Rely to two peers. These replies should be at least a paragraph in length and contain substantive addition to the discussion.
peer 1 : There are different categories of wound healing. Two of these include primary and secondary intention. Tissues approximated by surgical sutures or tapes with minimal loss of tissue are considered healed by primary intention. These wounds will typically heal with a clean and neat scar (Chhabra et. al, 2017). Wounds of the face and scalp are typically closed with primary intention, as long as no infection is present (Chhabra et. al, 2017). An example of this would be our patient with the laceration on his scalp after tripping. “Surgical wounds healing by secondary intention are open surgical wounds that are left to heal from the base up. They are often slow to heal and are prone to infection” (McCaughan et. al, 2018). The patient’s large stage 3 ulcer over his sacral area sounds like an example of a secondary intention healing process. Many factors can impair the healing process for patients. For starters, the patient’s history of diabetes can have a lot of impacts on how this patient heals with any type of wound. Diabetics are at increased risk for comorbid conditions. A main consequence of diabetes is the impairment of self-repairing abilities (Spampinato et. al, 2020). The patient’s history of hypertension, COPD, and smoking also probably contribute to the poor wound healing. Healing tissues need proper oxygen and blood supply, and these comorbidities will affect that. Also, seeing that the patient is 110 pounds and 5’7” leads us to believe the patient is probably malnourished. Being malnourished and not having proper nutrients the body is supposed to have will also affect wound healing. Wound healing consists of three different phases. Wound healing consists of the Inflammatory phase, Proliferative phase, and the Remodeling phase. The first phase, the inflammatory phase begins at the time of the injury and last up to a few days. This includes clotting of platelets and constriction of blood to stop blood loss and the initial cells that come to kill bacteria and naturally clean the wound site. Next the proliferative phase begins a few days after injury and it helps create new collagen and tissues to repair the damaged tissue. The remodeling phase continues 6 months to a year after injury and is the continuation of the skin tissues “remodeling” themselves. Occasionally scar tissue will be left behind. This patient is 74 years old and is considered to be a geriatric patient. Older adults are at higher risk for developing wounds and having impaired wound healing due to numerous changes that occurs with aging. With older age the body will have intrinsic alterations to it. The blood flow decreases, the body’s capacity to repair skin diminishes, and healing process will become slower.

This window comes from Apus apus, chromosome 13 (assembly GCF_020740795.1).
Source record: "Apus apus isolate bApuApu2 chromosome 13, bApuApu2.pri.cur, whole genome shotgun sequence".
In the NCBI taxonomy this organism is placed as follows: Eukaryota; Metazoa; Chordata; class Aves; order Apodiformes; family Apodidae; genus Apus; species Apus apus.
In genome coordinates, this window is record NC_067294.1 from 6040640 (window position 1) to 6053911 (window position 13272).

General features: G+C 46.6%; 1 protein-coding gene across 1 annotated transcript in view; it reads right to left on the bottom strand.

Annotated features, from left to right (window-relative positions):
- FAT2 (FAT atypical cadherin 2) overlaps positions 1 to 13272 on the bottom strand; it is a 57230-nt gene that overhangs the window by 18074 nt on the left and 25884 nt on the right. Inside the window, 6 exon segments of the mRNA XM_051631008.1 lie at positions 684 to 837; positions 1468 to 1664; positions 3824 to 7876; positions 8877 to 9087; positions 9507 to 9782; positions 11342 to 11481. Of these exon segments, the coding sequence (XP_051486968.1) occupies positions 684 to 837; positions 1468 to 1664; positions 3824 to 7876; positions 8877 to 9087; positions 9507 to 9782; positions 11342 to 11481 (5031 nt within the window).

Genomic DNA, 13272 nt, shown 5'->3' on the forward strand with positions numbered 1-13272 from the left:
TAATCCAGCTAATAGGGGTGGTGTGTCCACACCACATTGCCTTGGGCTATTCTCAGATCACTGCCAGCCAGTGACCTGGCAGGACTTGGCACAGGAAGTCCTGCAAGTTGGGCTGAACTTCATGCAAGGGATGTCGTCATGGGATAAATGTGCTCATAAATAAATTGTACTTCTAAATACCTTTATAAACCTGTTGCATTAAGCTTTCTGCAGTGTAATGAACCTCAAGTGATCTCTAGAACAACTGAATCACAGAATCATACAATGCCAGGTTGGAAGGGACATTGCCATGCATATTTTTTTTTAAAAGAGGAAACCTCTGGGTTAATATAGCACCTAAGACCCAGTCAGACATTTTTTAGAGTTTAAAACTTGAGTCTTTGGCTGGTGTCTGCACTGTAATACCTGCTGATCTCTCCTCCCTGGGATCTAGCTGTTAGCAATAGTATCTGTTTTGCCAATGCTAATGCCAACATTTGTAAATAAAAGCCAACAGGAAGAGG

peer 2: Primary intention refers to the healing of a wound where the edges are brought together and sutured or stapled (Norris, 2020, pp. 205-207). An example of this in the given patient would be the laceration to the scalp. Though not stated, one would assume that this wound would be closed in this manner. Norris (2020, p. 207) goes on to describe secondary intention as the healing of a wound with greater tissue loss where the edges are not brought together and the wound is left open to heal from the bottom up. The stage 3 decubitus sacral ulcer exemplifies this. This broad and deep type of wound, likely unable to be closed by primary intention, heals in this manner.
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Factors that may impair the healing process in this scenario include the client’s age, malnutrition (this is assumed due to his stated weight of 110 pounds relative to his height), diabetes, hypertension, COPD, kidney transplant, and generalized edema. All of these factors can affect blood flow and oxygenation to the wound which is needed to provide nutrients for tissue healing and to remove waste from the site of injury (Norris, 2020, p. 209). The stage 3 decubitus ulcer is a significant impairment as it is a deep wound with a high risk for infection. Also impairing the patient’s healing process is that he is a smoker. Smoking creates a recurring insult to the body which elicits an immune response, further taxing an immune system probably already compromised.
The three phases of healing are the inflammatory phase, the proliferative phase, and the remodeling phase. The inflammatory phase begins immediately after an injury and involves the release of inflammatory mediators to cleanse and protect the wound. The proliferative phase involves new cell growth and the formation of granulation tissue. Finally, the remodeling phase is characterized by the reorganization and contraction of collagen fibers, leading to the formation of mature scar tissue if direct replacement of the original tissue type cannot be achieved (Norris, 2020, pp. 207-208).
Aging can affect the immune system in several ways that might affect this client’s ability to heal. These include a decrease in the number and function of immune cells, a decrease in the production of antibodies, and an increase in inflammation. All of these changes can make the individual more susceptible to infection and delay healing. Regarding the immune system, as humans age there appears to be diminished production of B and T cells in the bone marrow and thymus (Montecino-Rodriguez et al., 2013). The reduction in the number of these cells contributes to decreased immune efficiency and overall function. Additionally, older adults are more likely to have chronic health conditions such as diabetes and hypertension, which can also impede wound healing.